StrongVPN’s regular monthly price of $10 is in the middle of the pack, but its yearly price of $70 is among the lowest of our contenders.
- Number of IP addresses: N/A
- Number of servers: 3,252
- Number of server locations: 37
- Country/jurisdiction: US
Speaking of price, if you want a solid VPN provider, Private Internet Access is the place to go.
The key to getting the most savings with this vendor is buying its two-year plan for $69.95. That works out to $2.69 a month. It also offers a one-year plan for $39.95 (which comes out to $3.33 a month), or a monthly plan for $9.95 a month.
The company does not release information on the number of IP addresses available, but at 3,252, its server count is more than any of our other picks.
These folks have been around since 2010, and don’t log anything. It provides a generous five connections, a connection kill switch feature, and some good online documentation and security guidance. Our one disappointment is that its refund policy is seven days instead of 30, but you can certainly get a feel for its excellent performance in the space of a week.
See all Private Internet Access plans
- Number of IP addresses: 50,000
- Number of servers: 3,200
- Number of server countries: 80-plus
- $2.99 a month for a 3-year plan
- Hotspot Shield in-depth review and hands-on testing
Hotspot Shield is a product that has had some ups and downs in terms of our editorial coverage. Back in 2016, it picked up some positive coverage based on founder David Gorodyansky’s comments about protecting user privacy. Then, in 2017, a privacy group accused the company of spying on user traffic, an accusation the company flatly denies. Finally, in 2018, ZDNet uncovered a flaw in the company’s software that exposed users. Fortunately, that was fixed immediately.
So what are we to make of Hotspot Shield? Frankly, the controversy caused us to drop it from our directory for a while. But it approached us, made a strong case for its ongoing dedication to privacy, and we decided to give it another chance.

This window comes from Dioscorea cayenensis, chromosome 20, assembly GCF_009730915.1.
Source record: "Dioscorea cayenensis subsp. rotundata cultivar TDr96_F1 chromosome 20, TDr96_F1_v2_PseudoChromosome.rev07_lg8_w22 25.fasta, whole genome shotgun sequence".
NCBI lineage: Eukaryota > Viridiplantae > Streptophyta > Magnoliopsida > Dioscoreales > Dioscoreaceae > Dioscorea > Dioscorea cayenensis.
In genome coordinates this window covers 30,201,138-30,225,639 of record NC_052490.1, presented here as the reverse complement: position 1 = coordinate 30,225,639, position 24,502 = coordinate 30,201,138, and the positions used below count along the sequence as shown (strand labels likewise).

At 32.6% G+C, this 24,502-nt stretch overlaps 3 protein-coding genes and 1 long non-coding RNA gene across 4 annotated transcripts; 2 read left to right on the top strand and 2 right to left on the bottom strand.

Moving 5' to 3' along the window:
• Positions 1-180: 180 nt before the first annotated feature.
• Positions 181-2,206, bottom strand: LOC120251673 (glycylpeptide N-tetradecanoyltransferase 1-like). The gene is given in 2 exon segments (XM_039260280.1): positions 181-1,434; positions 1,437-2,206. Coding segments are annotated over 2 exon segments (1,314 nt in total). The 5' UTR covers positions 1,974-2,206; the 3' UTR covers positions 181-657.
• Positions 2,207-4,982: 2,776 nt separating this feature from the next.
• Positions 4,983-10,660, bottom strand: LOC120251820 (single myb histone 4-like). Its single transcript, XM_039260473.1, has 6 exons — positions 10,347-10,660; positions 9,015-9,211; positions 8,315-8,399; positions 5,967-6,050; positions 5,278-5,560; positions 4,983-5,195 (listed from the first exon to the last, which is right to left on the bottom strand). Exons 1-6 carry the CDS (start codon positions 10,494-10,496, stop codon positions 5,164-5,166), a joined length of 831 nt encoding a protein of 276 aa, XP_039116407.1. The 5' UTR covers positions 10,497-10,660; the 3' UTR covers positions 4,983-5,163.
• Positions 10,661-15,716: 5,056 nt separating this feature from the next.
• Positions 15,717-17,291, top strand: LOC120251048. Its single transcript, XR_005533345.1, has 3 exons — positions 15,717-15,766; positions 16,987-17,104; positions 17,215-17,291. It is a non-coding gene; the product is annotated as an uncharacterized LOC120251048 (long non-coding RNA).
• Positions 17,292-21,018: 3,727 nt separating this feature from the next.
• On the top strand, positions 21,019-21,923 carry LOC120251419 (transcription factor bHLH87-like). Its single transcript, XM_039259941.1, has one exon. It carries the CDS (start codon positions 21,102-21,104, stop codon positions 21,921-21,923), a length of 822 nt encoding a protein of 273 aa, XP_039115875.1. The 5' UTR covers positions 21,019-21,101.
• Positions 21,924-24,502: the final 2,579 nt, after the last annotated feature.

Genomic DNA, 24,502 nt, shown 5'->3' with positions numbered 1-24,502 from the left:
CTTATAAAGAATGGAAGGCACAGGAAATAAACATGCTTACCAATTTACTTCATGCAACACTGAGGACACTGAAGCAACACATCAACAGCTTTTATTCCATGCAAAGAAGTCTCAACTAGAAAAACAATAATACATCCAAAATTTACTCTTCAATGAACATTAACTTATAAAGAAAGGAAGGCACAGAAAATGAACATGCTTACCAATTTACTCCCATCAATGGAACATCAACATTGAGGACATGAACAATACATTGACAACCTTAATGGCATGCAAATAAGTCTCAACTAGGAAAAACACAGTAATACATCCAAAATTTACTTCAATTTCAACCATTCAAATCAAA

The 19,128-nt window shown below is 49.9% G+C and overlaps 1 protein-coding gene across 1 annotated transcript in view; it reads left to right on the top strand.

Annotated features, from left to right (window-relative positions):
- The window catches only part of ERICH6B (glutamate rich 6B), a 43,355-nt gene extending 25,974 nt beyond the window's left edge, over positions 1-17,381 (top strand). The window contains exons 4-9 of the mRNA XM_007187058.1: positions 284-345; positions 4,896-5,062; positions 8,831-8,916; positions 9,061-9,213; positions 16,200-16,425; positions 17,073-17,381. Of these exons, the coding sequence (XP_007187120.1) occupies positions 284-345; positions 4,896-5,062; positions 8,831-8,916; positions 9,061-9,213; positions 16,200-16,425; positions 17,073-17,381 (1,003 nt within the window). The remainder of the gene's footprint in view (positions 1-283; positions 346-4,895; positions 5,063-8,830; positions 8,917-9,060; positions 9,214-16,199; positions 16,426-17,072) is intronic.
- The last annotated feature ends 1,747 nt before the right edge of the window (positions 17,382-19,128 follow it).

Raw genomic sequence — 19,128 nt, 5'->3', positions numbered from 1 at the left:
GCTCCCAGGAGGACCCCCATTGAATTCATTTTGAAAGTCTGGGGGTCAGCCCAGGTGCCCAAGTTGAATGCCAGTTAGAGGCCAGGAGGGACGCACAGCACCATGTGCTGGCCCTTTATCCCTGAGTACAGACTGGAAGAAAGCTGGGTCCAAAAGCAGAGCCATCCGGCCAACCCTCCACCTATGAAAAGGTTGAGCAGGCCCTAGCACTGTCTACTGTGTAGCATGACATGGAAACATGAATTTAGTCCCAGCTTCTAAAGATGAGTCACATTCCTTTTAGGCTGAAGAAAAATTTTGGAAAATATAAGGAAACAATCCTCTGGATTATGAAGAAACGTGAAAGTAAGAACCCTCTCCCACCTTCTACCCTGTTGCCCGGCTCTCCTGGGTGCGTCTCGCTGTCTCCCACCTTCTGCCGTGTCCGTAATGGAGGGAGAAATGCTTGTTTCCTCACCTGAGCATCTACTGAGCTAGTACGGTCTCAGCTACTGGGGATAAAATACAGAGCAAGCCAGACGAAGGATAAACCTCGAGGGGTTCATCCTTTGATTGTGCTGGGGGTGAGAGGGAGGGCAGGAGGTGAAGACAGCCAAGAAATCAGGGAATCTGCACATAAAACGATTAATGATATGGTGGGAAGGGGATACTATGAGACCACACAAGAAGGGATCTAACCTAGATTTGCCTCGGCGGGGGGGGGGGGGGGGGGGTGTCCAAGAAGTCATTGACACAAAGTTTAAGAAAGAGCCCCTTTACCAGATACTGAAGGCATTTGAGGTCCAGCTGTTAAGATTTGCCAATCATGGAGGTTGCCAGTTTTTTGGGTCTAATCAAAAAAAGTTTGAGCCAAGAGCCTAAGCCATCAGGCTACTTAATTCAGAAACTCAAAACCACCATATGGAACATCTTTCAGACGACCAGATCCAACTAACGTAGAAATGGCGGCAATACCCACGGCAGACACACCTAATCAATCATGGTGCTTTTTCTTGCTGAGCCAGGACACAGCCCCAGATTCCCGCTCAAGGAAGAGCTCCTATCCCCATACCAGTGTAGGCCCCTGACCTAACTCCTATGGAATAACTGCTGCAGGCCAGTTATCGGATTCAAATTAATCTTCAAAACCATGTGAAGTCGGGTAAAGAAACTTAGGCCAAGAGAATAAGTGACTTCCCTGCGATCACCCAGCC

Here’s the good news. It offers one of the best money-back guarantees we’ve seen for VPN services, a full 45 days. It supports Linux, Windows, Mac, iOS and Android, along with plugins for Chrome and Firefox. It also supports routers and media players. And, as a bonus, it has a connection kill switch feature.
The company does not support P2P or BitTorrent — and it also doesn’t support OpenVPN. Every other vendor does, but Hotspot Shield limits its VPN protocol support to L2TP/IPSec and something it calls Hydra, an enhancement of the transport protocol.
Overall, the company did impress us with its attention to privacy. It has a published privacy canary. It also told us, “We have built in malware, phishing and spam protection. Our commitment to our users is that Hotspot Shield will never store, log or share your true IP address.”
Since we’re living in a connected world, security and privacy are critical to ensure our personal safety from nefarious hacks. From online banking to communicating with coworkers on a daily basis, we’re now frequently transferring data on our computers and smartphones. It’s extremely important to find ways of securing our digital life and for this reason, VPNs have become increasingly common.
What is a VPN?
A virtual private network is a technology that allows you to create a secure connection over a less-secure network between your computer and the internet. It protects your privacy by allowing you to anonymously appear to be anywhere you choose.